On that note, perhaps the last word should go to one of those warring Republicans, Newt Gingrich, who warned that "maximising bickering" might not be the best way to win the White House.

 

Felicity Spector is a senior producer at Channel 4 News

 

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Leave.EU is backing a racist President - why aren't more Brexiteers condemning it?

Our own homegrown Trump trumpeters. 

The braver Republican politicians are condemning Donald Trump after he backtracked on his condemnation of far-right protestors in Charlottesville. “You had a group on one side and group on the other,” said the US president of a night in which an anti-fascist protestor was run over. Given the far-right protestors included neo-Nazis, it seems we’re heading for a revisionist history of the Second World War as well. 

John McCain, he of the healthcare bill heroics, was one of the first Republicans to speak out, declaring there was “no moral equivalency between racists and Americans standing up to defy hate and bigotry”. Jeb Bush, another former presidential hopeful, added: “This is a time for moral clarity, not ambivalence.”

In the UK, however, Leave.EU, the campaign funded by Ukip donor Arron Banks, fronted by Nigel Farage, tweeted: “President Trump, an outstanding unifying force for a country divided by a shamefully blinkered liberal elite.” A further insight into why Leave.EU has come over so chirpy may be gleaned by Banks’s own Twitter feed. “It was just a punch up with nutters on all sides,” is his take on Charlottesville.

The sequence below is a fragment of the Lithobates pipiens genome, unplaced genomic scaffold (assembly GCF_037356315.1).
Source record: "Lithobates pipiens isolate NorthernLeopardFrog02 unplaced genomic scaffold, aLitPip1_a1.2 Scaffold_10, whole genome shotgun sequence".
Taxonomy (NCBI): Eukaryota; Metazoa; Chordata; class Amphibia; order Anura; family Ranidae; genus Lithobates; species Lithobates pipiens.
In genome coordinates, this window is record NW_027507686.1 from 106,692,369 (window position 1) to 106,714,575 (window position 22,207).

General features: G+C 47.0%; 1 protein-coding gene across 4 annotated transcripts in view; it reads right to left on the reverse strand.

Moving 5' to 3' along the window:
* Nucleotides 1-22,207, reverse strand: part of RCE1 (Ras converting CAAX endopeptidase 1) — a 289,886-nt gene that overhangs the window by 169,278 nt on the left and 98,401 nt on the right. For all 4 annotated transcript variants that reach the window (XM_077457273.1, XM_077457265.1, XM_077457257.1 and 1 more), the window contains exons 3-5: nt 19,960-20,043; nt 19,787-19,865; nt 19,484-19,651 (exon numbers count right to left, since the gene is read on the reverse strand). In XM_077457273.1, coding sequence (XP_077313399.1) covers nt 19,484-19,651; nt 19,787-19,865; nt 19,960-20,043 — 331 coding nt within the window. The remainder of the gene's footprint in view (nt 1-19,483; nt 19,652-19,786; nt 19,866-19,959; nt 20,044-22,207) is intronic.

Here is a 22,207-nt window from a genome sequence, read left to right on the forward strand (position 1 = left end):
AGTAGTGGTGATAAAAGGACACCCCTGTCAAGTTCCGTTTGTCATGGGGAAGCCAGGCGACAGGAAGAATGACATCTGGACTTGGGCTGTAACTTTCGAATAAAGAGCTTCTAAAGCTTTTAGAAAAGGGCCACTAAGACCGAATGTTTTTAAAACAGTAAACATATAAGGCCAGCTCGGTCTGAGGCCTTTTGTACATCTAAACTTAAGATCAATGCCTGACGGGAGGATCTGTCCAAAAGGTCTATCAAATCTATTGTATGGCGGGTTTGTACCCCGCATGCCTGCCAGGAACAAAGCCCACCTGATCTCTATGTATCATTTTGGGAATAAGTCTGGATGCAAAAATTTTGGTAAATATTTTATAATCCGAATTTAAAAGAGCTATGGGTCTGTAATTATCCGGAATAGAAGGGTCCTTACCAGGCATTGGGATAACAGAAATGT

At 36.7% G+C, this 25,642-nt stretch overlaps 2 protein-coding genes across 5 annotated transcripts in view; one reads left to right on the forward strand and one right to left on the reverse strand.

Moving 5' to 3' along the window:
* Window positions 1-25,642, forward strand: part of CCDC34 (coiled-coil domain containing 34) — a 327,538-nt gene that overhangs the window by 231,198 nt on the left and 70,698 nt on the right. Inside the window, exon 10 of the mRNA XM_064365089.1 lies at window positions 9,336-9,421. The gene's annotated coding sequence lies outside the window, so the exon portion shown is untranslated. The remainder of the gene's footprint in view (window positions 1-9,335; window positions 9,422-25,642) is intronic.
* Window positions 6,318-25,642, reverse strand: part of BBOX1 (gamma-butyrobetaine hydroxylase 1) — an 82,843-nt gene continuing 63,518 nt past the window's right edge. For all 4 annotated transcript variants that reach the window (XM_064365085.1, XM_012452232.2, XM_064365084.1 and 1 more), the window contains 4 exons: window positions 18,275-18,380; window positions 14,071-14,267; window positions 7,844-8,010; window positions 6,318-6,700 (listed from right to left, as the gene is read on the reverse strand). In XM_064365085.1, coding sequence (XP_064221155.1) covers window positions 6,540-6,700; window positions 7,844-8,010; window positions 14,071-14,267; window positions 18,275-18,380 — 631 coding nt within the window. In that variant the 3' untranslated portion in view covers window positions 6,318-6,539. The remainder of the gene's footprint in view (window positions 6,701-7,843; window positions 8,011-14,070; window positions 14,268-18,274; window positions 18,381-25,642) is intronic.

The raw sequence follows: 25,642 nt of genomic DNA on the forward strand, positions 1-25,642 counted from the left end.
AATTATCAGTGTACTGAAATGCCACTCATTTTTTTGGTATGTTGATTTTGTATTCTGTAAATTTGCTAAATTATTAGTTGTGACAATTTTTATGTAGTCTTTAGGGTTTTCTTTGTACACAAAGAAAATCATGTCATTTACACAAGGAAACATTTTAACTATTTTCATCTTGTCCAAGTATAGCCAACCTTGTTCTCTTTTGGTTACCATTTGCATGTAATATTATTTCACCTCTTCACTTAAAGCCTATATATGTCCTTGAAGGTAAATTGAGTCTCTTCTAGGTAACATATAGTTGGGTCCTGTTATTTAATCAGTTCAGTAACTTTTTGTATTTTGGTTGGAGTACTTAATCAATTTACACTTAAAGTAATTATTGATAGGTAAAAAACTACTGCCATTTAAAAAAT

Farage’s support for Trump – aka Mr Brexit – is well-known. But Leave.EU is not restricted to the antics of the White House. As Martin Plaut recently documented in The New Statesman, Leave.EU has produced a video lauding the efforts of Defend Europe, a boat organised by the European far-right to disrupt humanitarian rescues of asylum seekers crossing the dangerous Mediterranean Sea. There are also videos devoted to politicians from “patriotic" if authoritarian Hungary – intriguing for a campaign which claims to be concerned with democratic rights.

Mainstream Brexiteers can scoff and say they don’t support Leave.EU, just as mainstream Republicans scoffed at Trump until he won the party’s presidential nomination. But the fact remains that while the official Brexit campaign, Vote Leave, has more or less retired, Leave.EU has more than 840,000 Facebook followers and pumps out messages on a daily basis not too out of sync with Trump’s own. There is a feeling among some Brexiteers that the movement has gone too far. "While Leave.EU did great work in mobilising volunteers during their referendum, their unnecessarily robust attacks and campaigning since has bordered on the outright racist and has had damaged the Brexit cause," one key Leave supporter told me. 

When it comes to the cause of Brexit, many politicians chose to share a platform with Leave.EU campaigners, including Labour’s Kate Hoey and Brexit secretary David Davis. Some, like Jacob Rees-Mogg, get cheered on a regular basis by Leave.EU’s Facebook page. Such politicians should choose this moment to definitively reject Leave.EU's advances. If not, then when? 

Julia Rampen is the digital news editor of the New Statesman (previously editor of The Staggers, The New Statesman's online rolling politics blog). She has also been deputy editor at Mirror Money Online and has worked as a financial journalist for several trade magazines.